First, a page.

Amid the incessant droning of commerce lecturers and the clinical fluorescent lighting of the university halls, a complex soul emerged from the masses. Societal and parental expectations were put aside and his creative conscience surfaced. Soon, he was staring out the studio window, wondering if he made the right decision in swapping the text books for Textas.

Introducing, the illustrative graphic designer and director of clothing label, ‘Bad, meet Evil’Fonti confidently transfers the bold, dramatic and somewhat gruesome imagery from his mind, to the fabric with a passion. From the quality screen printing to the intricate embroidery, ‘Bad, meet Evil’ is a celebration of Australian design and manufacturing at its best. Firmly adopting domestic production operations, ‘Bad, meet Evil’ extends its local collaborative practices to an entirely new and innovative level. Whether you’re listening to the smooth grooves of Herbie Hancock, Mos Def or Eryka Badu, or you prefer the musical stylings of Cypress Hill, Run DMC or Roger Troutman, it’s about channelling that which inspires you. It’s not about imitation. Live in the present and be. Be moved, be poetic, be melodic. Mass production is for the masses. It’s time to get your fresh dose of Bad, meet Evil today.

What inspired you to launch Bad, meet Evil?
Believe it or not, after finishing high school in 06’ I made the frightfully ignorant decision to study a Bachelor of Commerce/ Law at University. Three years into the course I decided that I couldn’t deal with the dry, monotonous, ‘text-book’ approach to life so I returned to my first true love, drawing. I found myself spending hours on end with a pencil in my hand, not realising that I hadn’t left the house for days. One summer I was lucky enough to make friends with Nathan, a printer in Camberwell, so naturally, I began to print my drawings on the blank tees he had lying around his shop when we hung out.I guess word of mouth began to spread and people seemed to love the fresh, illustrative graphics that were so different to what they were used to seeing. After realising how much I really enjoyed what I was doing, and the amazing response it was getting, I decided that this was it. Despite my ear being chewed off by everyone I knew, and against every semi-intelligent fibre in my being, I decided that I was going to change the face of contemporary street-wear. Enter, ‘Bad, meet Evil…’

Describe your connection to Australian music and how this influences your design?
Although I draw inspiration from many facets of life, music is probably the one thing that I would really struggle to live without. Music speaks to me in a way that connects me in a very real way to the artist, and I try to encapsulate the emotions I feel in my art. I’m very fussy with what I will and won’t listen to (I’m sorry… I hate those guys too), but I’m a fiend for hip-hop, acid jazz, mellow beats, sensual house and the occasional shot of electro.The Aussie hip-hop scene has proved to be a major source of inspiration for me. It’s very rapidly changing into a much more approachable genre with talents like 360, Pez, Drapht, Seth Sentry, as well as up and coming artists like Forbes. Bad, meet Evil… is lucky enough to be working with 360 on the illustration, design and production of his merchandise, and I’ve recently completed the album cover artwork for Forbes’ highly anticipated EP, ‘In My Mind’. Getting to know these guys has been an unreal experience.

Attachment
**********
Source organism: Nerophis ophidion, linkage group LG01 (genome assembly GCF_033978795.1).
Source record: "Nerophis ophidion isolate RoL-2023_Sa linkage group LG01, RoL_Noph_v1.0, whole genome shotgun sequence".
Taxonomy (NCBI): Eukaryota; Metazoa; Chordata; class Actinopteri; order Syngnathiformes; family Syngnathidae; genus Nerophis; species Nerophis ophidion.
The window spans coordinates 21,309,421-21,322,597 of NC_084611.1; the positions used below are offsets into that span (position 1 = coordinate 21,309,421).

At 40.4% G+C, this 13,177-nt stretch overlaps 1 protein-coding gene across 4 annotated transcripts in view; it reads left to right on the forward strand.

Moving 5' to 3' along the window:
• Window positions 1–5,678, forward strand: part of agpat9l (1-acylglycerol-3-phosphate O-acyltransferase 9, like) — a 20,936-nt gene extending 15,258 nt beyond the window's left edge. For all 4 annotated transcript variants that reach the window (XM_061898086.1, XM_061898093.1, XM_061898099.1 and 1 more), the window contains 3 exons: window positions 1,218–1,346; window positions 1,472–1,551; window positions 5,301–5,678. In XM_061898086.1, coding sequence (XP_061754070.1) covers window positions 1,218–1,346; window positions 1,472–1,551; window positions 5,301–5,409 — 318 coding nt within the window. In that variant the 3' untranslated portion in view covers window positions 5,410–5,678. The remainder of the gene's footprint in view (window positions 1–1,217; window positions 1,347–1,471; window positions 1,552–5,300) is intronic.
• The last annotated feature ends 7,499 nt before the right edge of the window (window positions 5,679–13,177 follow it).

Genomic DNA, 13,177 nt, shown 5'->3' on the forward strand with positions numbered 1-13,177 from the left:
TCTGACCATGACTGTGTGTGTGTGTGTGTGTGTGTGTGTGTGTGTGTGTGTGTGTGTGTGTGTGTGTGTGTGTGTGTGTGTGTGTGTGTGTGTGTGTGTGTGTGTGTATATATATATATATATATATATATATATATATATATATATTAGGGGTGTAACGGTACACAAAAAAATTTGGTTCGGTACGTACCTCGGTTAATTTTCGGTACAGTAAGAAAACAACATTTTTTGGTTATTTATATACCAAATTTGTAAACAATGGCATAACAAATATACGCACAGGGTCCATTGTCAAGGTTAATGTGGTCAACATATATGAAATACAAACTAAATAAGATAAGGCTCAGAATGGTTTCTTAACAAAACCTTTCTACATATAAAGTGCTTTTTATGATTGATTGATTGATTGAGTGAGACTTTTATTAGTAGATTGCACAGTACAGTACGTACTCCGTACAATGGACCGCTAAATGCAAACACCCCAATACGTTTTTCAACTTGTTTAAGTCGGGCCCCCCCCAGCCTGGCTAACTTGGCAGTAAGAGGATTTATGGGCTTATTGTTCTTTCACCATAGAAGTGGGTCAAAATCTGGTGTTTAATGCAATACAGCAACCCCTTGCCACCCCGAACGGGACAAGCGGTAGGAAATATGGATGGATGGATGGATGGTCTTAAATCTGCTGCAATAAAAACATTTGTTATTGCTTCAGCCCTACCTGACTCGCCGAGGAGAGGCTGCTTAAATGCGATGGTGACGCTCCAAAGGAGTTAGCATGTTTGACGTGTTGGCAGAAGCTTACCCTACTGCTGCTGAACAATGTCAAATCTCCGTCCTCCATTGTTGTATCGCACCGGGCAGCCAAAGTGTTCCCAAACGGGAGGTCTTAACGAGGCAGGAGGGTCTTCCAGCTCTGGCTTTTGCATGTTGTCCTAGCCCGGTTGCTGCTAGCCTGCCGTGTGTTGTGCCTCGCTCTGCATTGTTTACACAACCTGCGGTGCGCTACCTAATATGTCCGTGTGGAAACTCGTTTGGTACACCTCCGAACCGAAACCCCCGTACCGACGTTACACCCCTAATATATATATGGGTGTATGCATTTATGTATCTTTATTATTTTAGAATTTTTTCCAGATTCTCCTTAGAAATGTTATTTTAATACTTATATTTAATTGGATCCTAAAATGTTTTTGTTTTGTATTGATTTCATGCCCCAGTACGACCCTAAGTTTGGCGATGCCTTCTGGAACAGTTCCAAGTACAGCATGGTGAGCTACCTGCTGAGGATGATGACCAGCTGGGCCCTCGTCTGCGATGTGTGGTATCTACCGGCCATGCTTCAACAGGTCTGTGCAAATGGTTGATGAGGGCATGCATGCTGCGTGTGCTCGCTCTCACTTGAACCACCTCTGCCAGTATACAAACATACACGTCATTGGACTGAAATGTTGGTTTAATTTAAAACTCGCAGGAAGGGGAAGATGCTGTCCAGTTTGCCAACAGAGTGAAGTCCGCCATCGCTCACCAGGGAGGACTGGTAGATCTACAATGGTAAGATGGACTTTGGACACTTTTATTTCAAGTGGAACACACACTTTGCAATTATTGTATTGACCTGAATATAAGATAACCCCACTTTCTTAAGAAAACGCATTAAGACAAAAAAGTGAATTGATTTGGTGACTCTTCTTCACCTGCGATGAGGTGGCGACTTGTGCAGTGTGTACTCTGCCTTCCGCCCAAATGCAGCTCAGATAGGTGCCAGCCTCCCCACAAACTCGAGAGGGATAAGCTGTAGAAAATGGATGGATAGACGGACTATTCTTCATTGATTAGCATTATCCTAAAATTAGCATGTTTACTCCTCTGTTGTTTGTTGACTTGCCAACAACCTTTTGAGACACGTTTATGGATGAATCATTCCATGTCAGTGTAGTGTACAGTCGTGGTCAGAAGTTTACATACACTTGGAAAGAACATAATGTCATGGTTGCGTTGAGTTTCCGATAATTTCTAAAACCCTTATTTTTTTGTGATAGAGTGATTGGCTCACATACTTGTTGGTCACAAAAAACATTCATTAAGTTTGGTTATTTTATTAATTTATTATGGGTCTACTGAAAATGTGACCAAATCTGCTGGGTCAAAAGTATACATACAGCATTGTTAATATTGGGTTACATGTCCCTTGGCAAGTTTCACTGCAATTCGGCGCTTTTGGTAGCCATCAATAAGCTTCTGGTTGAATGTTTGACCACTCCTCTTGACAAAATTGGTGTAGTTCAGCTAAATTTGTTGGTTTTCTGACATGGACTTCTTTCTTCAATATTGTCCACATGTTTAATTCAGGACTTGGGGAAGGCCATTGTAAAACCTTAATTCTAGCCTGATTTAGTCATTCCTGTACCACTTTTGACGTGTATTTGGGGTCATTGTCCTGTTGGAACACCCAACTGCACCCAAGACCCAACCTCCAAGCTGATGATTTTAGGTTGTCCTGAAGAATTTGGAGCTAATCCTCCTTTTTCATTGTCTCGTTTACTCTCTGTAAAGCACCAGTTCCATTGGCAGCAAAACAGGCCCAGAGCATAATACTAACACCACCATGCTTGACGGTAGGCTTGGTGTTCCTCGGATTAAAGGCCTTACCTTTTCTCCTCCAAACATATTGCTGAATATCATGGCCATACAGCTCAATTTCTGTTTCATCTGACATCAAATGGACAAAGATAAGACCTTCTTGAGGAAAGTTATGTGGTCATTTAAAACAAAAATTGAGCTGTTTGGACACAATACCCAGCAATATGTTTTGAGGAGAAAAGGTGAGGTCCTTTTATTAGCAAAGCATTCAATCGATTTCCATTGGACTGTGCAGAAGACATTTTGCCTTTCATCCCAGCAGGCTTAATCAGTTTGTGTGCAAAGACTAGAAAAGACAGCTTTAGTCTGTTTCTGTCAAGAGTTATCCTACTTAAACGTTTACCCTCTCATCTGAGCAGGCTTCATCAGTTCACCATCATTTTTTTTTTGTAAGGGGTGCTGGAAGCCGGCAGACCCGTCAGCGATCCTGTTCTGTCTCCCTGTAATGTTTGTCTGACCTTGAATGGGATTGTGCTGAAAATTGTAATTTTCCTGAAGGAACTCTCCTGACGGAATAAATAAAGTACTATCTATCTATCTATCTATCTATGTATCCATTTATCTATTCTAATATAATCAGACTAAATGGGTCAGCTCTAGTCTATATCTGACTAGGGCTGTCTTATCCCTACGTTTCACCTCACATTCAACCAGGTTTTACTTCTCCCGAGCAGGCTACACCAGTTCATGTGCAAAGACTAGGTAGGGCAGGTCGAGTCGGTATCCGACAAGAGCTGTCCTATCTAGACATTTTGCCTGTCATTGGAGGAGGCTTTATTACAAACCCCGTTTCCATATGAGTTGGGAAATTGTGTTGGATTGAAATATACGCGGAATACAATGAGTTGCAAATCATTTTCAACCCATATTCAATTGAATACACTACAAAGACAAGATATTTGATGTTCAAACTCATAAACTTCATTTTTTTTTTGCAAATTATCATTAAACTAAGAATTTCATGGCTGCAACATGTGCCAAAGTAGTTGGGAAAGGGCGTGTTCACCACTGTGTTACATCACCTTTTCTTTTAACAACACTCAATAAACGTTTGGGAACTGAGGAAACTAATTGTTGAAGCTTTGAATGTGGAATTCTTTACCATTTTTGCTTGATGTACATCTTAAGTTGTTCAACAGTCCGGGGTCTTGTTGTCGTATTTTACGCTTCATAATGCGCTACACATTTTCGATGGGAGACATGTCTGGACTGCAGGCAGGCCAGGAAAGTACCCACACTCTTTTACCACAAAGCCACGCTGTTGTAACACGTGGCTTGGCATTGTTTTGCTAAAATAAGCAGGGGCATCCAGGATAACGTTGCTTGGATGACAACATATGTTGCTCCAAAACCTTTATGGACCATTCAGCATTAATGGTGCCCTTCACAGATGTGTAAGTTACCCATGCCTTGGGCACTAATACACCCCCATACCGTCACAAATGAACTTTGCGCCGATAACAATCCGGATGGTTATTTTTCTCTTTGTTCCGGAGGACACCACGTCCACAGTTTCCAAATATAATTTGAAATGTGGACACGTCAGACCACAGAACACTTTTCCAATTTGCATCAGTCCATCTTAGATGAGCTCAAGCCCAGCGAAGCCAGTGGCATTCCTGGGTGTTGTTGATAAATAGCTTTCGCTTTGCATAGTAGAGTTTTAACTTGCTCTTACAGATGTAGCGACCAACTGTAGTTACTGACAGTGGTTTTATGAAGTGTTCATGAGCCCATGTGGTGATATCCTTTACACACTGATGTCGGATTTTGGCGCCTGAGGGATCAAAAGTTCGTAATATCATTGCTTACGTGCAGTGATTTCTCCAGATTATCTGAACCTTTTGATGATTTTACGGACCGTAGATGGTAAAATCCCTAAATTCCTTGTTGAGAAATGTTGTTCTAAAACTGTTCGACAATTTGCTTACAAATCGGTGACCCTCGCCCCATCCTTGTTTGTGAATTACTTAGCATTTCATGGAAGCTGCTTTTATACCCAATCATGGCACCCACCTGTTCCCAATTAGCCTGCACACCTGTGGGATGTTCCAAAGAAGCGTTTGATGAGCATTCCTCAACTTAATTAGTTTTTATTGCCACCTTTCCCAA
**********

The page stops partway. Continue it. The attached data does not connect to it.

How would you describe your debut collection? What have been your sources of inspiration?
The collection is completely illustrated, designed and managed by myself. All prints were initially hand drawn before being scanned into Photoshop only to add those final touches. The screen printing, embroidery and swing tag production is done right here in Melbourne by small, independently owned businesses that are happy to spend the extra time ensuring that their service is perfect. I love working with these amazing, humble people, and have developed a lot of great friendships through the process.The cut and feel must be beyond amazing, and most importantly, it should make you feel different. It should give you the confidence that you’re not like everyone else. You don’t follow the trends. You set the trends. I’m so proud to say that I draw inspiration from what’s real in life. I have experienced joy and love, but I have also felt pain and hurt, just like everyone else. Instead of ‘covering up’ this side of life, I like to draw inspiration from the deeper things too. Nothing infuriates me more than arrogance, insincerity and lack of empathy.

How would you describe your own personal style? Is that reflected in your designs?
I think my style is very much influenced by my personality. I’m a slave to my unhealthy level of perfectionism, to the point where I will spend hours simply ensuring that my line-work is flawless. I’ve also never been one to like being told what to do, and I guess I’ve got a pretty low tolerance for things that don’t interest me.When I direct this energy and electricity into my artwork, my drawings seem to take on this persona. It’s actually quite odd, in that more often that not, my artwork will be very ‘in-your-face’, with bold graphics and a ‘f*ck you’ attitude, but the need for my work to be fastidiously ‘clean’ and ‘perfect’ somehow balances out the chaos. Oh, and I love to work in black and white. It has a haunting beauty and simplicity that gets me every time.


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Original interview and content from Fashion Rebel